I make my living from being on the road and since 2009, I’ve traveled during floods, fires, hurricanes and tornadoes, riots, protests, regime changes and political coos. In all that time I’ve never seen the world so close to the point of complete shutdown, and I have certainly never had to cancel or postpone this many projects on my calendar before. But COVID-19 is different.

During the first quarter of 2020, I should’ve already been to Japan, China, and most of South East Asia with eyes on Italy and Greece for a combination of workshops, events, and photography projects. After nearly 2 million miles of airline travel, I’m not easy to spook, so at the onset of the coronavirus outbreak, I was pretty set on continuing forward with travel and not letting it affect my ability to work. Every day I’d wake up and catch up on the latest news and slowly as the virus started to spread to the world stage, my perspective began to change. Three weeks ago with a flight to Japan only 2 days away, I found myself staring at my 6 month old daughter and thinking how devastated I’d be if I somehow brought the virus home and harmed her and I couldn’t shake that horrible feeling.

But wait Elia, hold on a second, you’re just being paranoid. What are the chances that you’ll actually get sick? It’s very unlikely, right? Yes it’s very unlikely, but is it worth the risk to both myself and the people I care about?

For me, the answer was an easy no because it’s not just about catching the virus. What if someone in my hotel got sick and the entire building got locked down in quarantine? What if airline routes got suspended and I got stuck away from my family? If I keep these events and workshops open, will it be safe for anyone to attend them? And if people do attend them, do I feel right about potentially putting them at risk as well? And what if I actually do get sick? I couldn’t live with myself if I spread the disease to anyone else.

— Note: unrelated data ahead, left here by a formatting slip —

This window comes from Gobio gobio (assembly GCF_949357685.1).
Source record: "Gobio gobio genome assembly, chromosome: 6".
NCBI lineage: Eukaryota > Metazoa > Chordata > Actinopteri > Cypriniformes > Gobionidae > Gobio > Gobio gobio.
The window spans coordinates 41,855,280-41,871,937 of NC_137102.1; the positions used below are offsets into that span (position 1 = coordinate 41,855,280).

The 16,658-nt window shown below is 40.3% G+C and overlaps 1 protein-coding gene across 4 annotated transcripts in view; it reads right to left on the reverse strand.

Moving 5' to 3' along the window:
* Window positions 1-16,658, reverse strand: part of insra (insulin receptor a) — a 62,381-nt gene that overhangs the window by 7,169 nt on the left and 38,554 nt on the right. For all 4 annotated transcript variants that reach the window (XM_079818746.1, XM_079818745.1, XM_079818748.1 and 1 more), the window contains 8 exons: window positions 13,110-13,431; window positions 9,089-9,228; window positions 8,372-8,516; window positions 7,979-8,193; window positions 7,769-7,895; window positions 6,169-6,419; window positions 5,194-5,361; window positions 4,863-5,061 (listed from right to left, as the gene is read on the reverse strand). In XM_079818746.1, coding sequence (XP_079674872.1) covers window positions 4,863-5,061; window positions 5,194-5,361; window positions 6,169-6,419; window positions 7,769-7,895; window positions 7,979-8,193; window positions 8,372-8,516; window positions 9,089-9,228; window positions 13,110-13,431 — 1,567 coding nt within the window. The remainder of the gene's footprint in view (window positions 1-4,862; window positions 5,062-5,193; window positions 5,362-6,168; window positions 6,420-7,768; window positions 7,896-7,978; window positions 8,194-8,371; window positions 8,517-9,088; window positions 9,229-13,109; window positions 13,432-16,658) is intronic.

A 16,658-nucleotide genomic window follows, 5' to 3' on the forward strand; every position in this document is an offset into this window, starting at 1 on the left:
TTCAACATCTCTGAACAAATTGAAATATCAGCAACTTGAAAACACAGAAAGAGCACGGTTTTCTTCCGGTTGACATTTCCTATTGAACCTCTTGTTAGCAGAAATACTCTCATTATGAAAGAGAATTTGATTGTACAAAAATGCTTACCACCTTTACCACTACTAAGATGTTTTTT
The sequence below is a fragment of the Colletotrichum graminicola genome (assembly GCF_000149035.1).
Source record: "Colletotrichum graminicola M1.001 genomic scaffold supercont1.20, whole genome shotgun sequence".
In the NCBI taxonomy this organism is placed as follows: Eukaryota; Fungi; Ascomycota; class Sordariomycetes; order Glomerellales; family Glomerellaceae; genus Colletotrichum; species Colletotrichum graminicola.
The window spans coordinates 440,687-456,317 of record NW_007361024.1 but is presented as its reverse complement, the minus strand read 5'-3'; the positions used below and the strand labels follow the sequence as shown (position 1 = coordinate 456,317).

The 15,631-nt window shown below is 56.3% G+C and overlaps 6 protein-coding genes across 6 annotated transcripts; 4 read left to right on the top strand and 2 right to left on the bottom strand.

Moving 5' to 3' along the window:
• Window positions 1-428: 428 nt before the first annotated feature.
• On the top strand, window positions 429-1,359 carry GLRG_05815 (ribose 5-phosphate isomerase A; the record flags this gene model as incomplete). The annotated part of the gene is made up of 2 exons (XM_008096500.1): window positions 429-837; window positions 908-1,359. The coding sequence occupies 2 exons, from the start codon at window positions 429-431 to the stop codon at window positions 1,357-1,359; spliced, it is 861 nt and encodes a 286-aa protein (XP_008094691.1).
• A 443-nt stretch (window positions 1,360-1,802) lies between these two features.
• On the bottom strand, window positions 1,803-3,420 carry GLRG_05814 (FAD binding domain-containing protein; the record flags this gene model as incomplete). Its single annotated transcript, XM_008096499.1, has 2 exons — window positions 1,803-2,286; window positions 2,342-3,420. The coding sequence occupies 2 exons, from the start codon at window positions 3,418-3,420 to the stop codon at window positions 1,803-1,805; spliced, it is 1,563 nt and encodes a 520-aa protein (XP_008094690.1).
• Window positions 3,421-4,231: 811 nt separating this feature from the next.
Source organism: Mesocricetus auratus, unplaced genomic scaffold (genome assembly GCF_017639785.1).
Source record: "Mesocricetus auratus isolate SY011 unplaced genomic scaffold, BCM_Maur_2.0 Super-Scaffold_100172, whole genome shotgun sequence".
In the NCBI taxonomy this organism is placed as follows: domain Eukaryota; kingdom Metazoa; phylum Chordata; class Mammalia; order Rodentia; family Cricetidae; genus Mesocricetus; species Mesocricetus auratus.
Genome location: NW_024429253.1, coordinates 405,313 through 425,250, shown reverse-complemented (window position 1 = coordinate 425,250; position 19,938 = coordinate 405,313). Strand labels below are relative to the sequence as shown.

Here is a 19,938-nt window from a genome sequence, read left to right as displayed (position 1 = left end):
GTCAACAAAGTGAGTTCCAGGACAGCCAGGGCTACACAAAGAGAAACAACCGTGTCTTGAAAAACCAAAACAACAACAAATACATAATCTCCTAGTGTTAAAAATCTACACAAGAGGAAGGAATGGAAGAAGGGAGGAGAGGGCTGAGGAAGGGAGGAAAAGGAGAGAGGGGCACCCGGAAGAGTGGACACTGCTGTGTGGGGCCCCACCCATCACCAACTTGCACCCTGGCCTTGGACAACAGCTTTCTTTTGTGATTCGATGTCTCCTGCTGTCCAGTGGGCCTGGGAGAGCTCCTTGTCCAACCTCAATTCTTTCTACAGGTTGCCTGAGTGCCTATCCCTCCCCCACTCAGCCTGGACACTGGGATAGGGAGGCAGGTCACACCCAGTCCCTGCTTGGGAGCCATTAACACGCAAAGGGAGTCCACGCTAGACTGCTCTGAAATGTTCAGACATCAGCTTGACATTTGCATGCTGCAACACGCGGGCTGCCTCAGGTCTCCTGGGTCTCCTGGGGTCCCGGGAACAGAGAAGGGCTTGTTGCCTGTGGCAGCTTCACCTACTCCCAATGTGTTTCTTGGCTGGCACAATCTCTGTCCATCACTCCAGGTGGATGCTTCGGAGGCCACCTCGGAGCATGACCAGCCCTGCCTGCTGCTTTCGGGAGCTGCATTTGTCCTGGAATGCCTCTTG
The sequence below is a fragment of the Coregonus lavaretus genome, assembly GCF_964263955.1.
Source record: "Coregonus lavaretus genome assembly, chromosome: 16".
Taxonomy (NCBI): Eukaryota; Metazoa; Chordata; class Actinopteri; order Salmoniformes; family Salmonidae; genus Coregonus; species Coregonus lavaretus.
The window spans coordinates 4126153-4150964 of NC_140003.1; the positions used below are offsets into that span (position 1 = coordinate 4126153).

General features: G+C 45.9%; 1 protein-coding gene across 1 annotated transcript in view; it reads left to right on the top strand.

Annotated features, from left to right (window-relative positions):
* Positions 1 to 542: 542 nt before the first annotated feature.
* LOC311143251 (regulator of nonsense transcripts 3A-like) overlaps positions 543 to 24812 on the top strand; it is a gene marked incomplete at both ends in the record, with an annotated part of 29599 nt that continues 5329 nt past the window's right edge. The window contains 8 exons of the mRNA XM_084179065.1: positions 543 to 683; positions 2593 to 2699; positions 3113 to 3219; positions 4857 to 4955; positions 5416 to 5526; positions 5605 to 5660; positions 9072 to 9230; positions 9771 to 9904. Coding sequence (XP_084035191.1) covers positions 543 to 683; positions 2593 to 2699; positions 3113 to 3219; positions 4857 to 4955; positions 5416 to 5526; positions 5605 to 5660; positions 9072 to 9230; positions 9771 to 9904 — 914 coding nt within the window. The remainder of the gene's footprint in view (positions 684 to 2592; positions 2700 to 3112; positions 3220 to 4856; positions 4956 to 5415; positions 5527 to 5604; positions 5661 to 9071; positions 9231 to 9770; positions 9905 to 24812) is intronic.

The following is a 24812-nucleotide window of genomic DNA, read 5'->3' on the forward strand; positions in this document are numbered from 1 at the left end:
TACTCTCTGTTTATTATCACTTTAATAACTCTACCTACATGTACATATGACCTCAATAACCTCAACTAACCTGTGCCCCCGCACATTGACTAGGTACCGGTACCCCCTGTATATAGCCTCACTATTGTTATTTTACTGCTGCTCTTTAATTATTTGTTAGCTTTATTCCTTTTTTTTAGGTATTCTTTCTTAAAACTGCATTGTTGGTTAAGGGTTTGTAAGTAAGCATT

With all that on my mind and with an absolutely packed schedule ahead, I made the tough call to be safe and postpone everything until May. It wasn’t an easy decision to go from traveling 150,000 miles per year to potentially zero but having done it, I can honestly say that it was the best decision I’ve made. Instead of waking up every day and stressing about whether things will be ok, now that everything is safely postponed and on-hold, I feel absolutely relieved.

As of now, all my travel based projects between February through April are on hold. Some have been postponed until this Summer or Fall, and some of the seasonal projects are being rescheduled for the same time next year. Looking forward, if the outlook of COVID-19 continues to trend for the worse, I’ll push everything back again to be safe. So far everyone that I work with has been extremely supportive of this decision since many of us find ourselves in the same situation. The coronavirus is affecting travel and commerce globally and I feel like staying at home and not hosting events around the world is one of the simplest things I can do to help prevent the spread of the disease. I feel like this is the time when we should all do what we can to help, even if that’s as simple as postponing public events and workshops.

At first I was worried about pushing back so much work but now with so much extra office time, I’m finally able to start all the projects I’ve been putting off because of my typically aggressive travel schedule. This will be the most time I’ve spent in one place since 2009 and it’s actually a bit exciting. Even though this virus is taking so much away, it’s also giving me the gift of time, both in-the-office, and at home with my family.


My daughter, Liana, was pretty happy about the decision.